A research group from Nagoya University and Tohoku University has discovered
new compounds that can control stomatal movements in plants. The research
team found compounds that show stomata closing activity, which is expected
to be useful for drought tolerance to suppress withering of plants, and also
stomatal opening activity, which would lead to increased carbon dioxide
uptake by plants.
Regulation of stomatal openings is essential for plant growth as well as
survival in response to various environmental conditions. Stomata consist of
a pair of guard cells and open in response to the blue light present in
sunlight. Opening of stomata leads to carbon dioxide uptake, explaining why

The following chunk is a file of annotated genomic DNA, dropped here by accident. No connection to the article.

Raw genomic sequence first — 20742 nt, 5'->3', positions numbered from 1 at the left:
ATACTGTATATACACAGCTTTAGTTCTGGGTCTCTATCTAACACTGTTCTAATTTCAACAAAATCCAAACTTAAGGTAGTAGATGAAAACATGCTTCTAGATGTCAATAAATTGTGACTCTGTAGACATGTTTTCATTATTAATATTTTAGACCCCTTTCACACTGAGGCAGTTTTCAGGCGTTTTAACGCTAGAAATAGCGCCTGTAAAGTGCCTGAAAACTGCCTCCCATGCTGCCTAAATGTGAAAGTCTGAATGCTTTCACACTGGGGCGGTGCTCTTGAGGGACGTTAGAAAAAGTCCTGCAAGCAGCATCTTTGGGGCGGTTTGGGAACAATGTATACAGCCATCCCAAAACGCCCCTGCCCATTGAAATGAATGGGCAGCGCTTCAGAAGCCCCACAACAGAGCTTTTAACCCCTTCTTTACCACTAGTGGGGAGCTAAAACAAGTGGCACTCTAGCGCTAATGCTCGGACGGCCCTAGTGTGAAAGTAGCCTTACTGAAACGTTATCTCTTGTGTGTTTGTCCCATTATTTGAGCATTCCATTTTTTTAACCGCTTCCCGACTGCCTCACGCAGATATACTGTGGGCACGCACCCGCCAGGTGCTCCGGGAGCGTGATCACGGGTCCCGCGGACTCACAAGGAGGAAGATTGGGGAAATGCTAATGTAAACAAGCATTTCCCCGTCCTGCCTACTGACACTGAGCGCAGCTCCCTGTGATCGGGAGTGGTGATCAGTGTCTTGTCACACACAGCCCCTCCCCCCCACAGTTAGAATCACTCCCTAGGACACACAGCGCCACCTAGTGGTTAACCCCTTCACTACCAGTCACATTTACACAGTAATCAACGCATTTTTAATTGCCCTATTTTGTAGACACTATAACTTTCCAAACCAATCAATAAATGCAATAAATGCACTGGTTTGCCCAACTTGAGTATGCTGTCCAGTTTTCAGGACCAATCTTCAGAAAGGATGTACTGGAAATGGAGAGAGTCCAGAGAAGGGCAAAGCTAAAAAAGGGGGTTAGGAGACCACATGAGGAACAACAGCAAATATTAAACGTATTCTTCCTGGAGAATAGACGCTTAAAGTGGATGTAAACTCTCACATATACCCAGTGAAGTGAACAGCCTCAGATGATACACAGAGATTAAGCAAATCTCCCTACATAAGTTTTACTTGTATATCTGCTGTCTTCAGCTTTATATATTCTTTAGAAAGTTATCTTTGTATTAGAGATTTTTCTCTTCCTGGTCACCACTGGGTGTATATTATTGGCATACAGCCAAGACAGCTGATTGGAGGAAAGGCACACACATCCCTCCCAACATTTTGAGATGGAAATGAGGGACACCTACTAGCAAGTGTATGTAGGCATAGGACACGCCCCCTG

photosynthesis occurs during the day. When plants are under dark conditions
(night) and/or drought stress, the plant hormone abscisic acid (ABA) is
biosynthesized and induces stomata closure to prevent water loss from the
Using the herb Benghal dayflower as a model plant, the research team
screened over 20,000 compounds. They managed to find hit compounds after a
year of random screening. They found 9 compounds that suppress light-induced
stomatal opening by more than 50%, and 2 compounds that induce stomatal
opening even in the dark.
"This was the best moment in our research, to find that the molecules that
we had discovered had an effect on suppressing the withering of leaves,"
says study leader Professor Toshinori Kinoshita. "The fact these compounds
induce stomatal closure by a different mechanism to the plant hormone, ABA